Poster Presentations: Tuesday, October 25, 2011 |

Ciliary Architecture Abnormalities in a Series of Pediatric Patients With Chronic Oto-Sino-Pulmonary Disease FREE TO VIEW

Edith Allen, MD; Barbara Stewart, MD
Chest. 2011;140(4_MeetingAbstracts):386A. doi:10.1378/chest.1119431
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PURPOSE: The purpose of our investigation is to find if there is an association between the percentage of ciliary microtubular architecture abnormalities in cases where pathologic evidence suggested secondary ciliary changes vs. those with possible primary ciliary abnormalities.

METHODS: Consecutive neuropathology reports of transmission electron microscopy examining ciliary architecture of nasal and/or carina specimens were obtained from the period of August 1st 2007 to December 31st 2010.

RESULTS: 226 reports were obtained (160 patients), 45 samples were excluded (40 due the specimen being inadequate for ultrastructural evaluation and five due to the lack of a quantitative report of the number of abnormal cilia). 181 reports were the final sample (138 patients). The median age of patients was 6.72 (range 5months-21 years). 80 out the 138 patients were male (57.9%). Based on the pathology report, the138 patients were divided into group A (normal 9+2 architecture and/or reactive architectural changes, n=64) vs. group B (samples with abnormal cilia architecture without pathologic evidence of reactive changes - based on the percentage of compound cilia and regional ciliary architectural abnormalities, n=74). There was no difference between the percentage of compound cilia in Group A and B (mean=6). In the other hand, the percentage of cilia with architectural abnormalities was 5% vs. 12.77% for group A and B respectively.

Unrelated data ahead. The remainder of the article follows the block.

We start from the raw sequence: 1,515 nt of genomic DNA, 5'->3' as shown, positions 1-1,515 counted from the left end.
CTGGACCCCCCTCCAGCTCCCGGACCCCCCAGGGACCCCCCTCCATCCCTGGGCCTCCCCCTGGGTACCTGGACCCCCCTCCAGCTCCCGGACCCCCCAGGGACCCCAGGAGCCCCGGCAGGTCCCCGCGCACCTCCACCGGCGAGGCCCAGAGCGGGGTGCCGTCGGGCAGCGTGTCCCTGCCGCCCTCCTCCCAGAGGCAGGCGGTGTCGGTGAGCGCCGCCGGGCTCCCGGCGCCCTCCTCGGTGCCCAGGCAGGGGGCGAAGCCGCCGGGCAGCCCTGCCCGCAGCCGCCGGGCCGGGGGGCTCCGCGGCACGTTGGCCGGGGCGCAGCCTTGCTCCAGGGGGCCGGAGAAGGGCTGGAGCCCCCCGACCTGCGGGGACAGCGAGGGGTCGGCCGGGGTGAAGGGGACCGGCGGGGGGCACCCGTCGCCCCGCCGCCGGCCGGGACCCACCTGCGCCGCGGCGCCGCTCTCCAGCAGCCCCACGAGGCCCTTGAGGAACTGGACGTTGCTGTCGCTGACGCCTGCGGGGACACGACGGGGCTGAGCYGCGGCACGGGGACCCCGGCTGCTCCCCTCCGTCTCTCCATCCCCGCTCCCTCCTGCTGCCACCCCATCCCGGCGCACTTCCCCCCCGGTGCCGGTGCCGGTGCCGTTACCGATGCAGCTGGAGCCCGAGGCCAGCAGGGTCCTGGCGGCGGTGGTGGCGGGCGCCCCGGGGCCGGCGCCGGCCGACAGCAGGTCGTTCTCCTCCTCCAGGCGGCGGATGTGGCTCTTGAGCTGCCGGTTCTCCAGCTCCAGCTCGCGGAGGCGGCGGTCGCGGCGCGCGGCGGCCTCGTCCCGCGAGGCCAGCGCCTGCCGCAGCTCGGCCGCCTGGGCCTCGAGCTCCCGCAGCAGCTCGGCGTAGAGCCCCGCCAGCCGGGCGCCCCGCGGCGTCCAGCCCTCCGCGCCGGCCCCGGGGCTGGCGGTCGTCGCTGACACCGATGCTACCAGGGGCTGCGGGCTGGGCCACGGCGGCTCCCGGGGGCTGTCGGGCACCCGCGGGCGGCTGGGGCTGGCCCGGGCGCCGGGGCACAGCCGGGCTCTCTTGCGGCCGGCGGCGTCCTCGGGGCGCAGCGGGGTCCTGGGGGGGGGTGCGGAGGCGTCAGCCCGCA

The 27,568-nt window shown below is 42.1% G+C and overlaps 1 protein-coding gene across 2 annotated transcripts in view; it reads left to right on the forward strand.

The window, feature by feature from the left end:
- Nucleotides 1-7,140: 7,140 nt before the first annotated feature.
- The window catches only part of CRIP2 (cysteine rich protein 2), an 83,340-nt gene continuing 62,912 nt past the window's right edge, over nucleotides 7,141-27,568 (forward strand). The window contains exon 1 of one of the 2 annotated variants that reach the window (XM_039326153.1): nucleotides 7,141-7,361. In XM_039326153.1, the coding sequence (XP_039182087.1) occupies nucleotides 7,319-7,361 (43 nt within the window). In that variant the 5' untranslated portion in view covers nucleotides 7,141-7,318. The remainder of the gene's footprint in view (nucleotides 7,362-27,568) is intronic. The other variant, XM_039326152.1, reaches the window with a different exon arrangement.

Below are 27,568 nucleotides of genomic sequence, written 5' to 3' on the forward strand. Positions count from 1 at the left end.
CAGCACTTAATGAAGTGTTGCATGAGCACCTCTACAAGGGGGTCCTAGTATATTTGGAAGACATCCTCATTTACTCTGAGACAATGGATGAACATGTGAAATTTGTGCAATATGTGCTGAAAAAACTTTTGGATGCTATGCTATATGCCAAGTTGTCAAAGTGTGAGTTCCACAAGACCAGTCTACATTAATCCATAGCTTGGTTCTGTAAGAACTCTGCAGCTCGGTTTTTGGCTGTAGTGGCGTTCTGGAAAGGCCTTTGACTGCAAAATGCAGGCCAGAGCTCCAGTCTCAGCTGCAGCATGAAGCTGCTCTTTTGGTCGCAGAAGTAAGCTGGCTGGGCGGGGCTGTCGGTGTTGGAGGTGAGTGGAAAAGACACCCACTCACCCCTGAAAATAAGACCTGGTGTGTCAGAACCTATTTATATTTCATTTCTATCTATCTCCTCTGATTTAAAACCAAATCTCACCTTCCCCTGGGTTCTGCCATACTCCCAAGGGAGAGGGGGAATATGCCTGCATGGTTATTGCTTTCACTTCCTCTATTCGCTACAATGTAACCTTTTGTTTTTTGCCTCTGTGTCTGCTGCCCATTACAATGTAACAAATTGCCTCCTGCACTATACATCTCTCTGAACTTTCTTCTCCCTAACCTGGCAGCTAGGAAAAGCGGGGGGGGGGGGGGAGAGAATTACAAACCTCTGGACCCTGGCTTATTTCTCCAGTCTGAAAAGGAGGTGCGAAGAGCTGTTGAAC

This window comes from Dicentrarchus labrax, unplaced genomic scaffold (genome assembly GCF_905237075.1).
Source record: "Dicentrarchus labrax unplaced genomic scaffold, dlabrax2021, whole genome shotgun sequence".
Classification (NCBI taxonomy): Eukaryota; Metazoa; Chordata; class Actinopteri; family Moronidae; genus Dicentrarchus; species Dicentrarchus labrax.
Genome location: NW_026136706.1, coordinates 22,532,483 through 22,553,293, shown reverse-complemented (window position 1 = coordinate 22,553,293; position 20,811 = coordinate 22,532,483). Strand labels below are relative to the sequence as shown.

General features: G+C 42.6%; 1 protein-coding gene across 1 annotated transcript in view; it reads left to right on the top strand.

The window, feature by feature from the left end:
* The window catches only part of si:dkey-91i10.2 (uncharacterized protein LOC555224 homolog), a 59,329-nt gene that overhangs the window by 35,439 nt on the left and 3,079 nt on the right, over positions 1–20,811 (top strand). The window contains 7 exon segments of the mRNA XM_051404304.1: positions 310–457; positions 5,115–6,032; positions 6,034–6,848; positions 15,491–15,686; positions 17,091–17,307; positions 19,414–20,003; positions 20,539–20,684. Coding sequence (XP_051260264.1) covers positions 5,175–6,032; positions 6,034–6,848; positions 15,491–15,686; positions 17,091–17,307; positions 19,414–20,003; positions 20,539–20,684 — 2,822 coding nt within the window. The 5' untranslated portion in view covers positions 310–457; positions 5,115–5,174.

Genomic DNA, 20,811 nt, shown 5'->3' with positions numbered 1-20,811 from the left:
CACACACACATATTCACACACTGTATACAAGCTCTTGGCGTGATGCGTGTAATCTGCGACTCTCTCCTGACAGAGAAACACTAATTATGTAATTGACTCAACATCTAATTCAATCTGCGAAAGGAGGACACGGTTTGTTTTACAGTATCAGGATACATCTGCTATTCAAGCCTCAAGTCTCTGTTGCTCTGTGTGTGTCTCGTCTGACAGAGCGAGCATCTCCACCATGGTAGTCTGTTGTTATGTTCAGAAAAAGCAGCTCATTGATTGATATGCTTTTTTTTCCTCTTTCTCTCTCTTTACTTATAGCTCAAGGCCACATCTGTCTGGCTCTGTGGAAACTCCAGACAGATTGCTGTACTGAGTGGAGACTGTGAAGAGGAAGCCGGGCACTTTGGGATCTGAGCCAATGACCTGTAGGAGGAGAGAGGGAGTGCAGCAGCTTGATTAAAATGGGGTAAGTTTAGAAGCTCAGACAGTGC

CONCLUSIONS: The percentage of architectural ciliary abnormalities was significantly higher in cases where no evidence of secondary ciliary changes occurred due to chronic infections.

CLINICAL IMPLICATIONS: Even though the common denominator in our population was the history of chronic oto-sino-pulmonary disease, which make ciliary microtubular architecture interpretation difficult to differentiate as primary vs. secondary, our study suggest that a higher percentage of 9+2 microtubular architectural abnormalities is expected in cases where primary ciliary abnormalities is a possibility.

DISCLOSURE: The following authors have nothing to disclose: Edith Allen, Barbara Stewart

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